Western blot analysis was performed as previously described (11). Cells were seeded and incubated overnight in a 60-mm culture dish (0.25×106 cells/ml). Following treatment, whole cell lysates were collected in lysis buffer [25 mM HEPES pH 7.7, 0.3 M NaCl, 1.5 mM MgCl2, 0.2 mM EDTA, 0.1% Triton X-100, 20 mM β-glycerophosphate, 1 mM sodium orthovanadate, 1 mM phenylmethylsulfonyl fluoride (PMSF), 1 mM dithiothreitol (DTT), 10 mg/ml aprotinin and 10 mg/ml leupeptin]. Equal amounts of protein were resolved by electrophoresis on acrylamide gels. Antibodies against caspase-3, PARP, XIAP, MCL-1 and phosphorylated p65 were purchased from Cell Signaling Technology (Danvers, MA, USA). Antibodies against β-actin and p65 were purchased from Santa Cruz Biotechnology Inc., (Santa Cruz, CA, USA).
TRAIL sensitivity in breast cancer cell lines
Since each cell line shows various sensitivities to TRAIL due to different expression levels of BAX, MCL-1, IAPs and others (12-17), we initially tried four breast cancer cell lines, MDA-MB-231, -468, -453 and MCF-7, to distinguish TRAIL-sensitive from -insensitive cells. Of note, the cell viability assay showed that only MDA-MB-231 cells were sensitive to TRAIL and the others were insensitive (Fig. 1A and data not shown). Both MDA-MB-231 and MDA-MB-468 are triple-negative (ER-, PR- and HER2-) breast cancer cells, and are reported to be the most severe forms of breast cancer (3-5); therefore, we focused on these two cell lines in the present study. Furthermore, cleaved PARP and cleaved caspase-3, which are known as apoptotic markers, were also observed in MDA-MB-231 cells with TRAIL in a time- and concentration-dependent manner, but not in MDA-MB-468 cells (Fig. 1B). This showed that MDA-MB-231 cells are sensitive to TRAIL and MDA-MB-468 cells are insensitive, and that the cell death induced by TRAIL might be due to apoptosis.
TRAIL sensitivity in breast cancer cell lines. (A) Cell viability assay in MDA-MB-231 and MDA-MB-468 cells. Cells were treated with various concentrations of TRAIL for 24 h. Results are normalized to the vehicle control in each cell line. (B) Expression of cleaved caspase-3 and cleaved PARP in MDA-MB-231 and MDA-MB-468 cells detected by western blot analysis. Cells were treated with the indicated concentrations of TRAIL for the indicated times.
Classification of the plant extracts according to their cytotoxic and/or synergistic effects
Subsequently, we identified the plant extracts that showed less cytotoxicity as a single agent, but that enhanced TRAIL effects in TRAIL-sensitive cells or that overcame unresponsiveness in TRAIL-insensitive cells. One hundred and thirty-eight plant extracts with or without TRAIL were screened by cell viability assay (Fig. 2 and Table I). Two criteria were used to classify the plant extracts; first, we determined whether cell viability treated with the plant extracts alone (Vext) was >0.8 (>80% cell survival) at the maximum tested concentration of 50 μg/ml. Second, we checked whether the combination of plant extract with TRAIL showed a synergistic effect, indicating that the detected cell viability with both TRAIL and plant extract (Vcomb), is less than its predicted additive effect [= cell viability with TRAIL alone (VTRAIL) × Vext] and the synergy index [= Vcom/(VTRAIL × Vext)] is also <0.8. In TRAIL-sensitive MDA-MB-231 cells, 100 extracts showed low cytotoxicity (Vext >0.8). Among them, 9 extracts (C. fructus, C. obtusifolium, C. japonica, U. dac, A. vulgaris, C. depressa, D. bengalensis, A. venustum and P. benghalensis) showed synergistic effects with TRAIL. In the case of MDA-MB-468 cells, 99 extracts showed low cytotoxicity and 6 extracts (D. floribumda, C. obtusifolium, U. dac, A. vulgaris, C. depressa and D. bengalensis) showed synergistic effects with TRAIL. As shown in Fig. 2, only 5 extracts met these two criteria in both cell lines, U. dac, A. vulgaris, C. depressa, D. bengalensis and C. obtusifolium.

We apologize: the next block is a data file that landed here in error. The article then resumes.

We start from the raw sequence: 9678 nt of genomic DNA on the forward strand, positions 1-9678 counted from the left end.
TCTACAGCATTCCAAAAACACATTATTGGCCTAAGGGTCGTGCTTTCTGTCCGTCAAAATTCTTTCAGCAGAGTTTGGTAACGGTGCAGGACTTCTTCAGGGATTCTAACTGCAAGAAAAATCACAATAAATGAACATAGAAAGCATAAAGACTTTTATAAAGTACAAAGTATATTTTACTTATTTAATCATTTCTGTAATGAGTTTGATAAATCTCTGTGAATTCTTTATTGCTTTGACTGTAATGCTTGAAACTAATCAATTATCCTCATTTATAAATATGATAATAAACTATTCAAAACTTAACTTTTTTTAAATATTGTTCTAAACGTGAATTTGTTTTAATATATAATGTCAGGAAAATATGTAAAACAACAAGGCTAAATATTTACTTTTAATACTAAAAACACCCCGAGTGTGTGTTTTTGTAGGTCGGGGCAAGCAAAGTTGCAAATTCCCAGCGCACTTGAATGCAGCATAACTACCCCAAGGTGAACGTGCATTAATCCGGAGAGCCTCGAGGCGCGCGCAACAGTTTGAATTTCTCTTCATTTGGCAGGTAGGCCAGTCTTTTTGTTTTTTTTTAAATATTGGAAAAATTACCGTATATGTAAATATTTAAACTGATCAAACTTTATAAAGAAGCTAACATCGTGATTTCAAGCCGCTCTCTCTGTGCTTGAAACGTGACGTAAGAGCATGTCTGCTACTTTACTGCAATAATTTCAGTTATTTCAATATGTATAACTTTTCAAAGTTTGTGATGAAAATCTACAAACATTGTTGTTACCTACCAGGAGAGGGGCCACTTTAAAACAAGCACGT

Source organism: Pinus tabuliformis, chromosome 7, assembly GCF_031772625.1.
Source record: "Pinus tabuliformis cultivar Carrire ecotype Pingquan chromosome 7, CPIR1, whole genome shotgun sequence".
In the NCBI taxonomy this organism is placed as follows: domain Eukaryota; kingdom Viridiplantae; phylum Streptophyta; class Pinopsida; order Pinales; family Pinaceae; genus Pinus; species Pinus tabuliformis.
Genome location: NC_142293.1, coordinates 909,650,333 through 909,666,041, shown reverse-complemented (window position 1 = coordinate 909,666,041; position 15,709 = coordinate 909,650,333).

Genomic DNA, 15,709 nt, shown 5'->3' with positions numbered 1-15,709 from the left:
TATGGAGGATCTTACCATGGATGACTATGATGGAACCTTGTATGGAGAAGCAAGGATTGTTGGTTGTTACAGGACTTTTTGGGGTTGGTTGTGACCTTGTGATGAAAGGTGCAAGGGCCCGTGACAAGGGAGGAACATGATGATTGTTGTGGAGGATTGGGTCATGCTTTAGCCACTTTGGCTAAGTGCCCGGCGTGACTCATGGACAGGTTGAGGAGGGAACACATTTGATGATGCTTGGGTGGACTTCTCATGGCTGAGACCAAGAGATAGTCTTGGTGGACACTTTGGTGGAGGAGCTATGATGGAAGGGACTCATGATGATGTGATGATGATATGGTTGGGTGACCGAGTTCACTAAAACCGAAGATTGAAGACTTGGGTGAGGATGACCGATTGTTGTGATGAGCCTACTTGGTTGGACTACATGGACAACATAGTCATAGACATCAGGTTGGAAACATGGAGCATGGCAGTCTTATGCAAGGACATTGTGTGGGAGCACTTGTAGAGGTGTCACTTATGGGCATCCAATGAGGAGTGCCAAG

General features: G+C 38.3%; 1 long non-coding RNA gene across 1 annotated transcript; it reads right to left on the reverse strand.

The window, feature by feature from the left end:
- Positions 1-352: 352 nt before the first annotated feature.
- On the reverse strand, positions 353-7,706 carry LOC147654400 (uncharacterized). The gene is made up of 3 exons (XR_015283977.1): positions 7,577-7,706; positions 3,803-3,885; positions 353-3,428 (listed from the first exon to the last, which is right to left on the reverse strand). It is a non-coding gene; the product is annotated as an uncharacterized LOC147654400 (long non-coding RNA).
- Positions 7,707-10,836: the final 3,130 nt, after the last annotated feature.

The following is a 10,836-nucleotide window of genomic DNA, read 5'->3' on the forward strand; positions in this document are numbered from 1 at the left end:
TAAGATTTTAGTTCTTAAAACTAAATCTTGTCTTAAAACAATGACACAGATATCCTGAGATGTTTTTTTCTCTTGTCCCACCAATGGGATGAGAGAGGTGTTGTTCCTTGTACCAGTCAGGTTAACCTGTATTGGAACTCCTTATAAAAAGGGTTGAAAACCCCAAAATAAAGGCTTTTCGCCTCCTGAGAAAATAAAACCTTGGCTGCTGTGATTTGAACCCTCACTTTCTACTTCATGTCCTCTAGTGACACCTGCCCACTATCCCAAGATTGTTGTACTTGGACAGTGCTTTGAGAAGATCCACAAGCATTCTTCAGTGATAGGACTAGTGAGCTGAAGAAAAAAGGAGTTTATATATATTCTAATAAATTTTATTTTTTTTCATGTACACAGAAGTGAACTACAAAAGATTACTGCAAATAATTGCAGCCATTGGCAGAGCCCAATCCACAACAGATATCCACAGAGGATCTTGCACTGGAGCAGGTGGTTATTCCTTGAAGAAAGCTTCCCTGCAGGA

Screening of 138 medicinal plant extracts and identification of 5 plant extracts sensitizing breast cancer cells to TRAIL. The classifications of 138 plant extracts were determined by the cell viability assay in MDA-MB-231 and MDA-MB-468 cells.
Five identified plant extracts induce cell death in a concentration-dependent manner